EEOC Provides Guidance For the Use Of RFOA Defense Under the ADEA

The Guidance Provided May Adversely Impact Employers’ Abilities To Change Company Policies And Effectively Downsize

In November, the Equal Employment Opportunity Commission (“EEOC”) approved draft final regulations that provide guidance for the use of  the “reasonable factor other than age” (“RFOA”) defense under the Age Discrimination in Employment Act (“ADEA”). If these new regulations become law they may both advance the purpose of the ADEA (and consequently protect older employees) and/or hurt employers during already difficult periods of downsizing and policy changes.

The EEOC drafted these regulations in response to two court cases. The Courts held in Smith and Meacham that if an employment practice which has a disparate impact on older workers is implemented, it is discriminatory unless the practice is justified by a reasonable factor other than age and that the employer bears the burden of proving such a defense. (Smith v. City of Jackson , 544 U.S. 228 (2005); Meacham v. Knolls Atomic Power Lab., 128 S. Ct. 2395 (2008).)

In defining “reasonableness” the EEOC presents the following non-exhaustive list of factors as relevant to this determination:

  • whether the employment practice and the manner of its implementation are common business practices;
  • the extent to which the factor is related to the employer’s states business goal;
  • the extent to which the employer took steps to define the factor accurately and to apply the factor fairly and accurately (e.g., training, guidance, instruction of managers);
  • the extent to which the employer took steps to assess the adverse impact of its employment practice on older workers;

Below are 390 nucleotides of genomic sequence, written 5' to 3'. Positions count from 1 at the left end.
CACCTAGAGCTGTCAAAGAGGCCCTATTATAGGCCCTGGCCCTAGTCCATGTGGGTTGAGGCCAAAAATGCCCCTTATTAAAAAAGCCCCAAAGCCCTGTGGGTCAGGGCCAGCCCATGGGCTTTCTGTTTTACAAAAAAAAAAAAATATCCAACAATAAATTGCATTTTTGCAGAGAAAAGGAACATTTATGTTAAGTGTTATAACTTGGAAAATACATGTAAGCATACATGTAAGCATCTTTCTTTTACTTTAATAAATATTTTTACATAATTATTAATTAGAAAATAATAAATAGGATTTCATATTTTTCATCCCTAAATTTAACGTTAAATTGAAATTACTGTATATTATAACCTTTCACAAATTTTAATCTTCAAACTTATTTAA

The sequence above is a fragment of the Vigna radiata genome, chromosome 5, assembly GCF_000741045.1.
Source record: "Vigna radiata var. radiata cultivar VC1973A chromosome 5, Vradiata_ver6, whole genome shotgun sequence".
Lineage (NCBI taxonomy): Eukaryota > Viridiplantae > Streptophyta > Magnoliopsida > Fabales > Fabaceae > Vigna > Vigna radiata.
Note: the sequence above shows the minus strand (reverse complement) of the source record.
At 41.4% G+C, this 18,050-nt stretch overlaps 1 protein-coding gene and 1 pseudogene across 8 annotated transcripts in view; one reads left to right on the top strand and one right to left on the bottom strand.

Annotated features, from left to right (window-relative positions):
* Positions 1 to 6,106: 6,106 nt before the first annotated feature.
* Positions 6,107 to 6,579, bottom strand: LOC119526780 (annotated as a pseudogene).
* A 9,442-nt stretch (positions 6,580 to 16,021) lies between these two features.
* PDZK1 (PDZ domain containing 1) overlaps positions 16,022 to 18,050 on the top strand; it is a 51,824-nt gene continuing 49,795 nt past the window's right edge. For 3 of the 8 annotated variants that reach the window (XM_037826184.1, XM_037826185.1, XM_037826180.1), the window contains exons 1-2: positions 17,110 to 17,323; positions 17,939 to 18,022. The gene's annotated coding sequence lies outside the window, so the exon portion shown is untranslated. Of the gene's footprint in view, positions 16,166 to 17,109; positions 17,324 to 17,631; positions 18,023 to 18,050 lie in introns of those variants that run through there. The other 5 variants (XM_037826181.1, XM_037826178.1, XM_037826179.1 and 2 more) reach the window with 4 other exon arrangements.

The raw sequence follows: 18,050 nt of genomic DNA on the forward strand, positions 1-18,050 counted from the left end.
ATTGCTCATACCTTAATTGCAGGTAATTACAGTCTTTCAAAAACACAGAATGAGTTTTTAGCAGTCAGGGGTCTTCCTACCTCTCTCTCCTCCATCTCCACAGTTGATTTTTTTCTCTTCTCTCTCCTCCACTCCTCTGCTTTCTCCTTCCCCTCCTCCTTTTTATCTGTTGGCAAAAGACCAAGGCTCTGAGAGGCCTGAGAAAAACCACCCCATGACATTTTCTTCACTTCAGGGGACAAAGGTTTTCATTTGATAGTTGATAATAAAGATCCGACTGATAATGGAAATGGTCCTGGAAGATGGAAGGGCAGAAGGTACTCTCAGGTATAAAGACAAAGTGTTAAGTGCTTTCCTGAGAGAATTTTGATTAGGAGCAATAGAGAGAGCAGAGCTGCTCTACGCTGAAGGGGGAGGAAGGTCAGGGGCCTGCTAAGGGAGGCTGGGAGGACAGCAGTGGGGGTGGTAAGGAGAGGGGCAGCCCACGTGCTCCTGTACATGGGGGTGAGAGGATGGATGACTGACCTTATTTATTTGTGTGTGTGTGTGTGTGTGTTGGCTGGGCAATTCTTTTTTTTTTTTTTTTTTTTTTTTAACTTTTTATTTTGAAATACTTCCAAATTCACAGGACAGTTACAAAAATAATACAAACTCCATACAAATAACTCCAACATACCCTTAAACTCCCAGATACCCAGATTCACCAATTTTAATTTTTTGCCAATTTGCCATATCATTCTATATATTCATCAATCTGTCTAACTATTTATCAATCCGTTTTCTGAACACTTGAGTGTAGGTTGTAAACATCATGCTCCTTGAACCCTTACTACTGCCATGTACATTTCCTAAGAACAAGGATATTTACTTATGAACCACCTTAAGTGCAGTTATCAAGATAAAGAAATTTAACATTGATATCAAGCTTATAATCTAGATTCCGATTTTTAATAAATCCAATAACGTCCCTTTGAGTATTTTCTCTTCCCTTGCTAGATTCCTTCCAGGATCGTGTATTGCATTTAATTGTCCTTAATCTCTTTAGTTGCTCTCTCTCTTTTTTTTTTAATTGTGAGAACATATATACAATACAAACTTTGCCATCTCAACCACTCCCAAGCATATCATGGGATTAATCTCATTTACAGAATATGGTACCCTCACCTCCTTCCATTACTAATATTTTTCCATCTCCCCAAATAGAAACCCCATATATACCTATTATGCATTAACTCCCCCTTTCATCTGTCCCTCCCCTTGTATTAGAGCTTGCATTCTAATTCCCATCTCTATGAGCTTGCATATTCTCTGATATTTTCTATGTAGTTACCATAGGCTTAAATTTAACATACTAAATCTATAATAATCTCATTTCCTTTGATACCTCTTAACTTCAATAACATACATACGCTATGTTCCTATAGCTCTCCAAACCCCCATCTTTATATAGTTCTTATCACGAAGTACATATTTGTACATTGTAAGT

• the severity of the harm to individuals within the protected age group, in terms of both the degree of injury and the numbers of persons adversely affected and the extent to which the employer took preventive or corrective steps to minimize the severity of the harm, in light of the burden of undertaking such steps; and
  • whether other options were available and the reasons the employer selected the option it did.

While employers need not address every factor listed above, the EEOC fails to tell employers which  of these factors will be the most crucial in determining reasonableness in different circumstances. As such, it may be harder now for employers to make previously rational lay-offs or other policy changes without opening themselves up to the threat of litigation.

In addition to providing guidance  on whether or not a factor is “reasonable,” the EEOC also helps define the “other than age” requirement with this non-exclusive list of factors to consider:

  • the extent to which the employer gave supervisors unchecked discretion to assess employees subjectively;
  • the extent to which supervisors were asked to evaluate employees based on factors known to be subject to age-based stereotypes; and
  • the extent to which supervisors were given guidance or training about how to apply the factors and avoid discrimination.

Again, not all factors mentioned must be addressed by the employer and others may be added to address the issue of “other than age”.

How Does This Affect Your Business?

Going forward, when implementing any non-age related employment practice it will be more important than ever to consider just what type of impact the practice may have on your employees. Will it disproportionately affect older workers? Has your company taken any preventative or corrective measures? Are there other equally effective alternatives available to achieve your goal that don’t disproportionately harm older workers?

Often times you may not realize proposed employment practices will have an adverse affect. If you’d like help implementing new policies fairly please contact us at